Journal article

Social dysfunction after pediatric traumatic brain injury: A translational perspective

Nicholas P Ryan, Cathy Catroppa, Celia Godfrey, Linda J Noble-Haeusslein, Sandy R Shultz, Terence J O'Brien, Vicki Anderson, Bridgette D Semple

NEUROSCIENCE AND BIOBEHAVIORAL REVIEWS | PERGAMON-ELSEVIER SCIENCE LTD | Published : 2016

Abstract

Social dysfunction is common after traumatic brain injury (TBI), contributing to reduced quality of life for survivors. Factors which influence the development or persistence of social deficits after injury remain poorly understood, particularly in the context of ongoing brain maturation during childhood and adolescence. Aberrant social interactions have recently been modeled in adult and juvenile rodents after experimental TBI, providing an opportunity to gain new insights into the underlying neurobiology of these behaviors. Here, we review our current understanding of social dysfunction in both humans and rodent models of TBI, with a focus on brain injuries acquired during early developmen..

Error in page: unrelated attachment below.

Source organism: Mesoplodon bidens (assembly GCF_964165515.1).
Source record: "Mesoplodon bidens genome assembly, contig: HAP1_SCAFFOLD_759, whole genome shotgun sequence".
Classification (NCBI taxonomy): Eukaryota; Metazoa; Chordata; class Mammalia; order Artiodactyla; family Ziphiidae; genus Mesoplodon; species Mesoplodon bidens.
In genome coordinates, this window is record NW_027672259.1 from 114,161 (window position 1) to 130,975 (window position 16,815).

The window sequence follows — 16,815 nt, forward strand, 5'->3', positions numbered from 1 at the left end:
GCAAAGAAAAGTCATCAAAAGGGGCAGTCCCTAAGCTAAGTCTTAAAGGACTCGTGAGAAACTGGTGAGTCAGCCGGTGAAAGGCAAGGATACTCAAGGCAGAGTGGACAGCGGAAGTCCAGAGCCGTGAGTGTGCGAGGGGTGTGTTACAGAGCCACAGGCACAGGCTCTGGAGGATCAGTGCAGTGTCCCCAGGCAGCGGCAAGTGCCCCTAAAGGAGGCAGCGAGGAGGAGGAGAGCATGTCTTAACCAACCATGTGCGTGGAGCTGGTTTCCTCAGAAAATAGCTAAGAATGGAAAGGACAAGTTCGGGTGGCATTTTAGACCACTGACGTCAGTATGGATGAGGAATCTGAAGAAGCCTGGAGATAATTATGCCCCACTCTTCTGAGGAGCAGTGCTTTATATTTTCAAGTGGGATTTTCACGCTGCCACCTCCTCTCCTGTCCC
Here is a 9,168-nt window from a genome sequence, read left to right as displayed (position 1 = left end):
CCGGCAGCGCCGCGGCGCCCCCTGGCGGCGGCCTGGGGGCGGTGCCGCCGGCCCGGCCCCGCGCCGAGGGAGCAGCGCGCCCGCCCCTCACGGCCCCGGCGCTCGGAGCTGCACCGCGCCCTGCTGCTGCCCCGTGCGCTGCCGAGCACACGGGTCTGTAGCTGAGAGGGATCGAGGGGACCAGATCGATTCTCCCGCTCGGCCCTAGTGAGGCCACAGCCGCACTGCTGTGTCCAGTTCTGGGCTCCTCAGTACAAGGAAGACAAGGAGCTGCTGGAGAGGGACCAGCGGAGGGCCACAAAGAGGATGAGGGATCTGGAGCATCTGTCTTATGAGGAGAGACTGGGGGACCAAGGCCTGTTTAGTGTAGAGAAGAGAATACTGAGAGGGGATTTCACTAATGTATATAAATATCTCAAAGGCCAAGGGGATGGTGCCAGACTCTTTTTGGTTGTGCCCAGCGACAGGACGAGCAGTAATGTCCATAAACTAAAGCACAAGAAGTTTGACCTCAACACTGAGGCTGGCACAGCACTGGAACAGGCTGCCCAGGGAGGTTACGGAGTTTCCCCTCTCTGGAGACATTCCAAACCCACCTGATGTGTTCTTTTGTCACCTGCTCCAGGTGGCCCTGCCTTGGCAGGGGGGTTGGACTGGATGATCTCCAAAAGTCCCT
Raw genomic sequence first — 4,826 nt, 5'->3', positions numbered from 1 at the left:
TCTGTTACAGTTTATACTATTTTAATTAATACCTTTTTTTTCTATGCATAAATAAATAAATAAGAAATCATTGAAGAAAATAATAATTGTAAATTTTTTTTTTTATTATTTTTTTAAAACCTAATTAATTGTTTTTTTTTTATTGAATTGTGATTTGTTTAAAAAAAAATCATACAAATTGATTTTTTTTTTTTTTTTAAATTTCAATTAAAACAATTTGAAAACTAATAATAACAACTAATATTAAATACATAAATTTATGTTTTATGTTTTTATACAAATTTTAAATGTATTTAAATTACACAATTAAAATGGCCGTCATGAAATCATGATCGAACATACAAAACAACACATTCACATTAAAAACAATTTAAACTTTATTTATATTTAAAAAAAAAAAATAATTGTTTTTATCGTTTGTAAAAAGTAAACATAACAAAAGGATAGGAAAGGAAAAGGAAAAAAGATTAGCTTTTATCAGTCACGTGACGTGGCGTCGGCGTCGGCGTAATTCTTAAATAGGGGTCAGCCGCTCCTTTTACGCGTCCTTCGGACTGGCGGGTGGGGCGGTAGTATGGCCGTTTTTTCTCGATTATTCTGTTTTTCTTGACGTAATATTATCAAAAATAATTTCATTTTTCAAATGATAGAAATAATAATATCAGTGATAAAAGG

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Grants

Awarded by National Institutes of Health


Awarded by Victoria Government Operational Infrastructure Scheme


Awarded by NATIONAL INSTITUTE OF NEUROLOGICAL DISORDERS AND STROKE


Funding Acknowledgements

This work was funded through research grants and fellowships awarded by the National Health and Medical Research Council (BDS, CC and VA), The University of Melbourne (BDS), The National Institutes of Health (#R01NS077767 and R01NS050159; LJN-H), the Murdoch Childrens Research Institute and the Victorian Neurotrauma Initiative, and was supported by the Victoria Government Operational Infrastructure Scheme (#CO6E1). The funders had no role in study design, data collection and analysis, decision to publish, or preparation of the manuscript.